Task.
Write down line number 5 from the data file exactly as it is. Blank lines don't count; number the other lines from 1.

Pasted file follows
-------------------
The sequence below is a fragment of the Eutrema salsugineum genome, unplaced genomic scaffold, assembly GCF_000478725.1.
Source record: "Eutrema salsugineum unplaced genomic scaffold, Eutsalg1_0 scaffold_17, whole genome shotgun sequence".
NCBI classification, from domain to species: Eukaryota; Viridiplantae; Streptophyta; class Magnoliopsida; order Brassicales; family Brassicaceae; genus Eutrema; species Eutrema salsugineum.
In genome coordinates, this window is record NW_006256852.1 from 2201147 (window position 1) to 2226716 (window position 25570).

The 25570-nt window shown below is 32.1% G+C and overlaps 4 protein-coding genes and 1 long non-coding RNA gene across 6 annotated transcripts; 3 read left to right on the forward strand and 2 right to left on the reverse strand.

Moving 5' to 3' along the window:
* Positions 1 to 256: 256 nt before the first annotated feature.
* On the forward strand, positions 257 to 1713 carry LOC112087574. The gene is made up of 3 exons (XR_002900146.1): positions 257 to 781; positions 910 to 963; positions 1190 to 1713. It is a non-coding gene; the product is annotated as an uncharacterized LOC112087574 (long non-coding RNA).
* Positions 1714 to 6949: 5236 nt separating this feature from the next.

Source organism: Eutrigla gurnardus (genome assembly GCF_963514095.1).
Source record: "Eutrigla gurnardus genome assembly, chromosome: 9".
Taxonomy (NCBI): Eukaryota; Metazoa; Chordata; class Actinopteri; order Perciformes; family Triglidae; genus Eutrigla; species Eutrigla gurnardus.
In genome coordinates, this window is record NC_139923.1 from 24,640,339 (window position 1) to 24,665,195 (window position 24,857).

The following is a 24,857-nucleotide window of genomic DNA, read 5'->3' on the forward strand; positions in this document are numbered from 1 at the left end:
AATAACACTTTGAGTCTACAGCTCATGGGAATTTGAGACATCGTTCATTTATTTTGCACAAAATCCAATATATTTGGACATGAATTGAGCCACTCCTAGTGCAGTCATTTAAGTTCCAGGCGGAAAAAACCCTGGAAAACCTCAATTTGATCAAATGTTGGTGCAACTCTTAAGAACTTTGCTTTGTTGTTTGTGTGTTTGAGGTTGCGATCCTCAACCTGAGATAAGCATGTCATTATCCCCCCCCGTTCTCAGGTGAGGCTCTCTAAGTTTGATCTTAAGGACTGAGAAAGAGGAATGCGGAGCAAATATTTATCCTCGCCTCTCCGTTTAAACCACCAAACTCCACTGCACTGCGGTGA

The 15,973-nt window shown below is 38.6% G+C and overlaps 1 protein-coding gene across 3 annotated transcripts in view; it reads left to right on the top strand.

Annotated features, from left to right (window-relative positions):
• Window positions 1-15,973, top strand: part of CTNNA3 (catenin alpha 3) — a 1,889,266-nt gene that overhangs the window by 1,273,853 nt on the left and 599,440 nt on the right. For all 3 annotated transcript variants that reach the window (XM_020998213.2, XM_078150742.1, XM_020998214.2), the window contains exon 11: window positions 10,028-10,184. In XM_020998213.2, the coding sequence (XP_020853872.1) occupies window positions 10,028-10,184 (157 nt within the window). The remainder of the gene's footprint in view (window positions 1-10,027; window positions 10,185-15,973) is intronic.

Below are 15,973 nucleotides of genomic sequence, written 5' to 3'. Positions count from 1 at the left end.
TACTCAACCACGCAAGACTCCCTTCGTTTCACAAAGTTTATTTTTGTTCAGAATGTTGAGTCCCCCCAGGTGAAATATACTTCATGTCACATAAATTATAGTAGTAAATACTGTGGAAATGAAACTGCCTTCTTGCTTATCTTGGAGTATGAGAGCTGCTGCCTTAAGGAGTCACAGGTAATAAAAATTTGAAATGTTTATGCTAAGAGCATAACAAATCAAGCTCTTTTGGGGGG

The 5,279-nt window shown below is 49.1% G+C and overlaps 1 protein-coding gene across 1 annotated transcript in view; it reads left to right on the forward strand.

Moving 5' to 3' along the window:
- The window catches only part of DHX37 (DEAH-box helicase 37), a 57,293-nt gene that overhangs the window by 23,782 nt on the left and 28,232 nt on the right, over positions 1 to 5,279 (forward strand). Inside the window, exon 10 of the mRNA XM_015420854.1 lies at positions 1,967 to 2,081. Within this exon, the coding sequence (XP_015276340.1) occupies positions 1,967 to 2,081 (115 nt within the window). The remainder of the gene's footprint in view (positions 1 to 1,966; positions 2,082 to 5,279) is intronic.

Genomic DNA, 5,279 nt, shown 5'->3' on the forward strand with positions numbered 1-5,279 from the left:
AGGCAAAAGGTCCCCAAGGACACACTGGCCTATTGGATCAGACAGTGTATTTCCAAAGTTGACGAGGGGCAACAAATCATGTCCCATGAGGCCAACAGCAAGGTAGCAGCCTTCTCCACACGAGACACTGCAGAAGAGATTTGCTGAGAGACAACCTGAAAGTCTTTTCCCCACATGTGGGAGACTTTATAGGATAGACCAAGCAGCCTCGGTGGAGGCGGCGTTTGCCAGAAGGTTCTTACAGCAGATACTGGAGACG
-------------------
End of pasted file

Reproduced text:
The 25570-nt window shown below is 32.1% G+C and overlaps 4 protein-coding genes and 1 long non-coding RNA gene across 6 annotated transcripts; 3 read left to right on the forward strand and 2 right to left on the reverse strand.